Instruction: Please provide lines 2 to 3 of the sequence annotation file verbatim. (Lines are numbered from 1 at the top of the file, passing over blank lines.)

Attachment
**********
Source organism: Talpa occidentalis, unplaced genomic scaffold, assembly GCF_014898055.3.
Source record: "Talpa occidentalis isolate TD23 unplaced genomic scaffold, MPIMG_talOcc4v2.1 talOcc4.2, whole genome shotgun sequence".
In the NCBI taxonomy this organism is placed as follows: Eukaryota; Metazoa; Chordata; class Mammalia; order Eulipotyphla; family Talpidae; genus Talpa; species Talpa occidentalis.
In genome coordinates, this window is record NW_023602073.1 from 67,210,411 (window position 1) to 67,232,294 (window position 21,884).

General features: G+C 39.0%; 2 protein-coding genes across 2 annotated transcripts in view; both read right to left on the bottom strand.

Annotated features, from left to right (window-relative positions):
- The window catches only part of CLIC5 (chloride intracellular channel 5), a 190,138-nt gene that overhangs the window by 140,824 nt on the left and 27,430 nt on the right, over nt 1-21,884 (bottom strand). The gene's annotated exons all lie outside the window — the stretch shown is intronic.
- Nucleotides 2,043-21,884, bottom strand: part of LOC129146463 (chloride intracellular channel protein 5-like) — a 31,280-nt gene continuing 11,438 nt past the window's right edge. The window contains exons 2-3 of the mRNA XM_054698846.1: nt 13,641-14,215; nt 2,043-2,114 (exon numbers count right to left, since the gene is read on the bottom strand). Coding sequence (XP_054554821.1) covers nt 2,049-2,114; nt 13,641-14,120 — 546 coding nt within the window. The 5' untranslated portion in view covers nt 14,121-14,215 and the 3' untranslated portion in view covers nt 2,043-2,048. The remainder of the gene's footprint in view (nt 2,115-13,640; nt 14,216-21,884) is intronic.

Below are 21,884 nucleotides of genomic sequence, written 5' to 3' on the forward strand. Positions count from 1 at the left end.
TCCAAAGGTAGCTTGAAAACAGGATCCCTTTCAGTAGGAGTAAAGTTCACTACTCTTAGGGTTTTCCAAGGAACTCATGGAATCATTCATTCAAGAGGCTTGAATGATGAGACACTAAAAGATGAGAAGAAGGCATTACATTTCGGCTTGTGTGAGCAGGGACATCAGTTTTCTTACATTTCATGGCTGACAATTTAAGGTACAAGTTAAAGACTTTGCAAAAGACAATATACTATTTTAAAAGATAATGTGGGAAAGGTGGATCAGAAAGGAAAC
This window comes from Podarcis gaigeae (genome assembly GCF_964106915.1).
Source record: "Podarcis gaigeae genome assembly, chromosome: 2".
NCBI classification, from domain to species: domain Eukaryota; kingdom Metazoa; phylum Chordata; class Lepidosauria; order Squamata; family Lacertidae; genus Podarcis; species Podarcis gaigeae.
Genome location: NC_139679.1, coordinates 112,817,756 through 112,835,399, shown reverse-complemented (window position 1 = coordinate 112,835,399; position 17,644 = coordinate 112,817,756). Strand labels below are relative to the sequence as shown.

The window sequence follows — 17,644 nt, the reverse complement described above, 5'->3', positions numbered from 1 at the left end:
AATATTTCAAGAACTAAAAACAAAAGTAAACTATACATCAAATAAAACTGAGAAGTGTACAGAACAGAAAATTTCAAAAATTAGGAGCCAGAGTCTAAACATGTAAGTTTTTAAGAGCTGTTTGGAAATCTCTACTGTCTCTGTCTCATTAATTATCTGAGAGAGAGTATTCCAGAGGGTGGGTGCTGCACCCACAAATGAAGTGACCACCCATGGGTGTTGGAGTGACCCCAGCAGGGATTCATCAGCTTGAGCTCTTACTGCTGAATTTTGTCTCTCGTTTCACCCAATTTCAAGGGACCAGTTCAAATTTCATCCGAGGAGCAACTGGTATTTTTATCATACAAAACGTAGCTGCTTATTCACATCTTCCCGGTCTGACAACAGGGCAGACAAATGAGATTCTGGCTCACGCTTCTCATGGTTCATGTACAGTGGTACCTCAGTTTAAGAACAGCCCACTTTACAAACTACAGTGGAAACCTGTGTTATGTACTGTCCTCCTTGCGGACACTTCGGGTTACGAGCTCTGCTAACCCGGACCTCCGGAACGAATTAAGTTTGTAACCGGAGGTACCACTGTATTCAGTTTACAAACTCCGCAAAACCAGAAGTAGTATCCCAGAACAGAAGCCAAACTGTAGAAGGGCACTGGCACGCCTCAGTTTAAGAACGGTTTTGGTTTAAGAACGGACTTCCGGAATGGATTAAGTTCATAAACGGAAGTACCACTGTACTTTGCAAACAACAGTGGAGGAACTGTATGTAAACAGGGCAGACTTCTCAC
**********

Source record: "Talpa occidentalis isolate TD23 unplaced genomic scaffold, MPIMG_talOcc4v2.1 talOcc4.2, whole genome shotgun sequence".
In the NCBI taxonomy this organism is placed as follows: Eukaryota; Metazoa; Chordata; class Mammalia; order Eulipotyphla; family Talpidae; genus Talpa; species Talpa occidentalis.